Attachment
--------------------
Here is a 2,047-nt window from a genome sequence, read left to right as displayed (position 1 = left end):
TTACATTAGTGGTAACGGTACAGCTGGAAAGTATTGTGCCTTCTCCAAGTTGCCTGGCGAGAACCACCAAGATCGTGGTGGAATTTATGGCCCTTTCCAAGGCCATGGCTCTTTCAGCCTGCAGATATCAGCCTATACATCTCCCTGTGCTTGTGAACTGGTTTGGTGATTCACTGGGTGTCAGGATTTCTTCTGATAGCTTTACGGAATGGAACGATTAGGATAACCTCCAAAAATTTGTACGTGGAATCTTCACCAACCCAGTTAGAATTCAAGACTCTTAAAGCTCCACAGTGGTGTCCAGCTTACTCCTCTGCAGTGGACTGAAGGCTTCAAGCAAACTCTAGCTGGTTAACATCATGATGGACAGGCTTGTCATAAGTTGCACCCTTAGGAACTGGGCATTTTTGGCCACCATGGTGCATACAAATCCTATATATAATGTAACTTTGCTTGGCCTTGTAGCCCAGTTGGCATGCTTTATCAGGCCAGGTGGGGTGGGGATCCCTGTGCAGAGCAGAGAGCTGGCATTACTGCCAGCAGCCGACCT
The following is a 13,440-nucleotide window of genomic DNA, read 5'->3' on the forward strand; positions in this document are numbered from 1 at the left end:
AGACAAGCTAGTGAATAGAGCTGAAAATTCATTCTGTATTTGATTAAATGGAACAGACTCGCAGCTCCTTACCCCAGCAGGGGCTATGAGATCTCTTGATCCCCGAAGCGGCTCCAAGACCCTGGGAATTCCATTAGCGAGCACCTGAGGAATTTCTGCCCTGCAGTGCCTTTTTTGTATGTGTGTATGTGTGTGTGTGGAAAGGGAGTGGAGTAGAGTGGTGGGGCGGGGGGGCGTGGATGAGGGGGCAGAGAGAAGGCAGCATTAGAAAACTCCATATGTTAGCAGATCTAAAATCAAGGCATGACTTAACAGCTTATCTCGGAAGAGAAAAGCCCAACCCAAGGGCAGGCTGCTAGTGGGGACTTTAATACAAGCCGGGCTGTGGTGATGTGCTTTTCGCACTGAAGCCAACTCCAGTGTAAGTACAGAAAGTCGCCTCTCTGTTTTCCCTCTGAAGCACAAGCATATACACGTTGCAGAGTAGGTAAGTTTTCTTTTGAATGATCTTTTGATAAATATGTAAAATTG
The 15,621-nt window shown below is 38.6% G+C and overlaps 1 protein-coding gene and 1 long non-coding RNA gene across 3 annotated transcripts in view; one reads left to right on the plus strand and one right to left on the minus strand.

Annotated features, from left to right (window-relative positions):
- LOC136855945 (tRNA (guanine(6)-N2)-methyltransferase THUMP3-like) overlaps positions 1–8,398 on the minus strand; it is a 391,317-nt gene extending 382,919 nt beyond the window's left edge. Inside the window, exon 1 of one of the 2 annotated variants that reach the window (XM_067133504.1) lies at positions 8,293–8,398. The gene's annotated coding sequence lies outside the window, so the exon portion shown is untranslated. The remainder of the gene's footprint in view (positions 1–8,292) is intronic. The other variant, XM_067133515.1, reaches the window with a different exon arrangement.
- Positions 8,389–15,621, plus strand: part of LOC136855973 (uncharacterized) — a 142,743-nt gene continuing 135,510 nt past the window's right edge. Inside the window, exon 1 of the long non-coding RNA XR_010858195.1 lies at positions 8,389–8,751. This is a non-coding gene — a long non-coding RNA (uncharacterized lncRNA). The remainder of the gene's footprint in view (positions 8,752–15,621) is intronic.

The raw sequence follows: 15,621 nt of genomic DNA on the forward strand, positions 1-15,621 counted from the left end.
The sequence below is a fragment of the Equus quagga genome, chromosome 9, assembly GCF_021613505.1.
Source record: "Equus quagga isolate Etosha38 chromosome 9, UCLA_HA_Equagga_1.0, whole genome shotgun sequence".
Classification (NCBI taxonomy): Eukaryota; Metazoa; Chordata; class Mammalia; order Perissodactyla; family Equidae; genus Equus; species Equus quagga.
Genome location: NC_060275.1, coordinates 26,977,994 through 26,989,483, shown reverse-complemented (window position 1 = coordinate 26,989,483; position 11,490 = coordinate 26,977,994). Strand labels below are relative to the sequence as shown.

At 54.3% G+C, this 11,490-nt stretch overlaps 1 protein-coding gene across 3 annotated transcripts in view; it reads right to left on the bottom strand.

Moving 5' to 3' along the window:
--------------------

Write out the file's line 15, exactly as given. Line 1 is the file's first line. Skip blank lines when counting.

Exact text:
Moving 5' to 3' along the window: